• That’s something I need to think about
  • I’m not sure how I would answer that

Or just

  • Hmmm

Of course this is a lesson that many statesman, politicians and civic leaders have learned the hard way. The importance of restraining their speech; of keeping their speech tightly under control.

So this is a lesson we can apply in our relationship with family, extended family, neighbors, co-workers, fellow-students; and people we meet in the course of every day life when conducting business, using services, shopping, etc.  But what about in our relationship with God?

Some of you may have already thought of this passage in Job 40:

The Lord said to Job:

“Will the one who contends with the Almighty correct him?
    Let him who accuses God answer him!”

Then Job answered the Lord:

“I am unworthy—how can I reply to you?
    I put my hand over my mouth.
I spoke once, but I have no answer—
    twice, but I will say no more.”

The NLT translates verse five, “I have said too much already. I have nothing more to say.”  Job is at the end of himself in terms of his wrestling with God, and is now repentant and contrite.  Matthew Henry’s Concise commentary says of this passage:

Communion with the Lord effectually convinces and humbles a saint, and makes him glad to part with his most beloved sins. There is need to be thoroughly convinced and humbled, to prepare us for remarkable deliverances.

After God had shown Job, by his manifest ignorance of the works of nature, how unable he was to judge of the methods and designs of Providence, he puts a convincing question to him; Shall he that contends with the Almighty instruct him?

Now Job began to melt into godly sorrow: when his friends reasoned with him, he did not yield; but the voice of the Lord is powerful. When the Spirit of truth comes, he convinces. Job yields himself to the grace of God. He owns his offenses,  and has nothing to say to justify himself. He is now sensible that he has sinned; and therefore he calls himself vile. Repentance changes men’s opinion of themselves. Job is now convinced of his error.

Those who are truly sensible of their own sinfulness and vileness, dare not justify themselves before God. He perceived that he was a poor, mean, foolish, and sinful creature, who ought not to have uttered one word against the Divine conduct. One glimpse of God’s holy nature would appall the stoutest rebel. How, then will the wicked bear the sight of his glory at the day of judgment? But when we see this glory revealed in Jesus Christ, we shall be humbled without being terrified; self-abasement agrees with filial love.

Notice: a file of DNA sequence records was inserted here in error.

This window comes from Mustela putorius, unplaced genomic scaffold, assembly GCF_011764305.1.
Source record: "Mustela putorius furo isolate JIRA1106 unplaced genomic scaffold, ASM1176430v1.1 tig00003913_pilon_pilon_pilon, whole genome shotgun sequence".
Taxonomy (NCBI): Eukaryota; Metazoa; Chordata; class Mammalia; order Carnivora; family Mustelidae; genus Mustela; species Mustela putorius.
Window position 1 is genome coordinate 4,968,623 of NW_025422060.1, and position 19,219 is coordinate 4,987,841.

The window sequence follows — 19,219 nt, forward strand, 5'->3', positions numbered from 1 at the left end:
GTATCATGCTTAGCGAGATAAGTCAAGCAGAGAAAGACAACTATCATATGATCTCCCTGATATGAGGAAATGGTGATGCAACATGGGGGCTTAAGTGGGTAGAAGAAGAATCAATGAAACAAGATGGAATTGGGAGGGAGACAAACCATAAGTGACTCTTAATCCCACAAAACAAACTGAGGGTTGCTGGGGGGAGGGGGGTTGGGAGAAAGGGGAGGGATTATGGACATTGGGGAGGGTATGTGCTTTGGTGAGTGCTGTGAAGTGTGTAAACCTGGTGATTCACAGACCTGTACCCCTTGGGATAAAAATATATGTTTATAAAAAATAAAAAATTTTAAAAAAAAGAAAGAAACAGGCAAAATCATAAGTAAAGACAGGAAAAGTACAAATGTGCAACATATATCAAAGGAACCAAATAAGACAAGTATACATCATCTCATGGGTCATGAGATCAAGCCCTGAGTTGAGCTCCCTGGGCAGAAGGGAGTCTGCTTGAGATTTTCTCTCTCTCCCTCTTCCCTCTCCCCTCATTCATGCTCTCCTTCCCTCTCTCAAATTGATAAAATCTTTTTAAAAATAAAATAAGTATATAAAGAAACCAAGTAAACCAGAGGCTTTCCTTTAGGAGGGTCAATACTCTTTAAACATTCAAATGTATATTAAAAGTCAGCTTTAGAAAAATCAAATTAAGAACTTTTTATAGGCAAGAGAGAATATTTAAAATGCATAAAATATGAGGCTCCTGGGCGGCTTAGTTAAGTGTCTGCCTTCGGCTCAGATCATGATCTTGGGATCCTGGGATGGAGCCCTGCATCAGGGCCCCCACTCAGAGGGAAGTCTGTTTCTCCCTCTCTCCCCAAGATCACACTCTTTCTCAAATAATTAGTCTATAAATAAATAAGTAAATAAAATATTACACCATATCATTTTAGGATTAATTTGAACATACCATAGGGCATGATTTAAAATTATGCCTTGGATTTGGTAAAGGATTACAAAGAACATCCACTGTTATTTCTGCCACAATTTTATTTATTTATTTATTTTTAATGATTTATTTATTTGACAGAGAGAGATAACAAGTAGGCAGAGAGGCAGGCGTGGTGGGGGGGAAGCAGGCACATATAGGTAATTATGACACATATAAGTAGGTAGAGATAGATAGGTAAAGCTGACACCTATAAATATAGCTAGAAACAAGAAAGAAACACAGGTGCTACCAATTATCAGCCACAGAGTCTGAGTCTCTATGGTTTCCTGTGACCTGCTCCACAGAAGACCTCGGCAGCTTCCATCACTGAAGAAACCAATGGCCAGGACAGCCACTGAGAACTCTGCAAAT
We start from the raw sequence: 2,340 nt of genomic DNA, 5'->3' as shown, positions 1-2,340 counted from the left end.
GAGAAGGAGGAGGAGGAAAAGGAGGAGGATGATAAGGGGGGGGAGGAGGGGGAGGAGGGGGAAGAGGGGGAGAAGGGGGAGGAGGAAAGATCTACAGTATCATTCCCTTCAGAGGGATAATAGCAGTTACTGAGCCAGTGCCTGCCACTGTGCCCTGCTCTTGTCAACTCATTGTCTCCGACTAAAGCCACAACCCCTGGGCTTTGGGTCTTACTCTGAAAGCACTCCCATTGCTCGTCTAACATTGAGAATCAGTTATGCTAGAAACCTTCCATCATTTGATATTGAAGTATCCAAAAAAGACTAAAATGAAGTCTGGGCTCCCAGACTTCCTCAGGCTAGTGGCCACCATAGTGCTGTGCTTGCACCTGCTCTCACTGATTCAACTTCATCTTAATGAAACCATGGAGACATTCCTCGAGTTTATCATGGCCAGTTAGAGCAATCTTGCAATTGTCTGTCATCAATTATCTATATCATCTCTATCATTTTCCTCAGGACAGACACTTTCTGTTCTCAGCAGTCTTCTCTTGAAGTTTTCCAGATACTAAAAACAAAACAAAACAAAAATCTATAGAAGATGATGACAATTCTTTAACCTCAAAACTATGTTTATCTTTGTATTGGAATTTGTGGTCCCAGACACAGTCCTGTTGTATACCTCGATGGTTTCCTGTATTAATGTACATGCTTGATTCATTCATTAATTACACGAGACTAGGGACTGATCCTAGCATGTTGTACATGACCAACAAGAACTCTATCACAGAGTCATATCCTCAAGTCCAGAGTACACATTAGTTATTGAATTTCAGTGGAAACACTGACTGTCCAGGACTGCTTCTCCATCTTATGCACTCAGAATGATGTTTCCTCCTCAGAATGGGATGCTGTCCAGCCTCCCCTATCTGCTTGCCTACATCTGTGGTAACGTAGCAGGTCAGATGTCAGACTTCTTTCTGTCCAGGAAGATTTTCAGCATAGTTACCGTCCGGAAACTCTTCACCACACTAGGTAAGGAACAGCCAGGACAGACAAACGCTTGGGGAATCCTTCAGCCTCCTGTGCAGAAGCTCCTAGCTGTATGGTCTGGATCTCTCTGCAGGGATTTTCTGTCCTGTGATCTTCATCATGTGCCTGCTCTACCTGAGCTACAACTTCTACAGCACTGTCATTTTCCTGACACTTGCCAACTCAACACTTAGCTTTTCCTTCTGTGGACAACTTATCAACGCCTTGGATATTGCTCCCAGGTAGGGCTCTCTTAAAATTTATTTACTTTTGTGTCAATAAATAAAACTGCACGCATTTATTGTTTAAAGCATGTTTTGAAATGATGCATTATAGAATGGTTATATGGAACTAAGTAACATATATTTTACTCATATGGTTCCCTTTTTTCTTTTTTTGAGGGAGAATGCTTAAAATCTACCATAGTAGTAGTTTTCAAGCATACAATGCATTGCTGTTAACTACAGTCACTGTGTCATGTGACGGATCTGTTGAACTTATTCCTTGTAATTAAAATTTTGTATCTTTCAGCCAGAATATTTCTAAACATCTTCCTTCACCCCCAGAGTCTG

Yes, God searches the hearts and minds of people and knows their thoughts; but even so, we can ‘say’ too much to him.  This is a reminder that being slow to speak applies even with our relationship with our heavenly father.


The picture that accompanies today’s text has appeared four times before here. I wonder if that means something?

March 12, 2011

Knowing When to Say Nothing

Tomorrow at Thinking Out Loud, we’re introducing the ministry of Steve McVey, so I felt it would be helpful to readers here to introduce you to Steve as well, but through his blog.  This post first appeared there in January under the title, The Grace to Shut Up.

“I just say whatever is on my mind,” a person who was expressing an opinion in an animated way recently said to me. I didn’t respond to the comment, but couldn’t help but think about the Bible verse that says, “A fool uttereth his whole mind, but a wise man keepeth it in till afterwards” (Proverbs 29:11, KJV).

When I was young man I felt an internal mandate to not only express my opinion, but also to convince others that mine was the right way to see a matter. I’m not sure if it’s simply a matter of maturing with age or maturing in grace, or maybe a combination of the two, but I don’t feel the need to always make others agree with me anymore. To the contrary, I find myself often saying nothing at times when my thoughts may be in direct contradiction to what somebody may be expressing to me.

The Bible makes it clear that there is a virtue in learning when and how to be quiet. James wrote that we should be quick to hear, but slow to speak. (See James 4:19) Paul wrote to “let your speech be always with grace” (Colossians 4:6). Another time he taught that we should study to be quiet and mind our own business. (See 1 Thessalonians 4:11)

Highly opinionated babblers can be trying at times. I know because I used to be one. Maybe I still am at times, I’m not sure. I do know that I’m a verbal processor who tends to sort through things by talking about them. I recognize that I need grace to enable me to shut-up sometimes.

When I see opinionated, non-stop talkers like the one I mentioned in the first paragraph, I occasionally ask myself, “Do I still act like that at times?” That’s certainly not what I want.

Do you say too much, too often? If so, pray for God’s grace to flow through your actions in such a way as to cause you to know when to say nothing and then enable you to do it. Sometimes grace never looks better than when it enable us to simply shut-up.

Steve McVey